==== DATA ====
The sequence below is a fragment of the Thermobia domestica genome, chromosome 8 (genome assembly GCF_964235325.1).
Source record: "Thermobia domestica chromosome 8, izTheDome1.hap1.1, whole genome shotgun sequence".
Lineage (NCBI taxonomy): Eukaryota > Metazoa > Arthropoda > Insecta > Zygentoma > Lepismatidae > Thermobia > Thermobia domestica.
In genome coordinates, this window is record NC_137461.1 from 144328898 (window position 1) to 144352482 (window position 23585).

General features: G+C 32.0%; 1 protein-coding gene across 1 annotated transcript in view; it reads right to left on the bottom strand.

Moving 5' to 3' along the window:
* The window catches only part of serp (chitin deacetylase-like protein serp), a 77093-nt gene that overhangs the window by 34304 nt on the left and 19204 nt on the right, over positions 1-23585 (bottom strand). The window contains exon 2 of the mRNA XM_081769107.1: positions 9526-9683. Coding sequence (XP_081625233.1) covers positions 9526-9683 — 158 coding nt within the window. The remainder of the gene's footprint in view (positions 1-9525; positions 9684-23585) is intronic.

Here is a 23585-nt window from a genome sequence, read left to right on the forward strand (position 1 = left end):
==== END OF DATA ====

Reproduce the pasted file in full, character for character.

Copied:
The sequence below is a fragment of the Thermobia domestica genome, chromosome 8 (genome assembly GCF_964235325.1).
Source record: "Thermobia domestica chromosome 8, izTheDome1.hap1.1, whole genome shotgun sequence".
Lineage (NCBI taxonomy): Eukaryota > Metazoa > Arthropoda > Insecta > Zygentoma > Lepismatidae > Thermobia > Thermobia domestica.
In genome coordinates, this window is record NC_137461.1 from 144328898 (window position 1) to 144352482 (window position 23585).

General features: G+C 32.0%; 1 protein-coding gene across 1 annotated transcript in view; it reads right to left on the bottom strand.

Moving 5' to 3' along the window:
* The window catches only part of serp (chitin deacetylase-like protein serp), a 77093-nt gene that overhangs the window by 34304 nt on the left and 19204 nt on the right, over positions 1-23585 (bottom strand). The window contains exon 2 of the mRNA XM_081769107.1: positions 9526-9683. Coding sequence (XP_081625233.1) covers positions 9526-9683 — 158 coding nt within the window. The remainder of the gene's footprint in view (positions 1-9525; positions 9684-23585) is intronic.

Here is a 23585-nt window from a genome sequence, read left to right on the forward strand (position 1 = left end):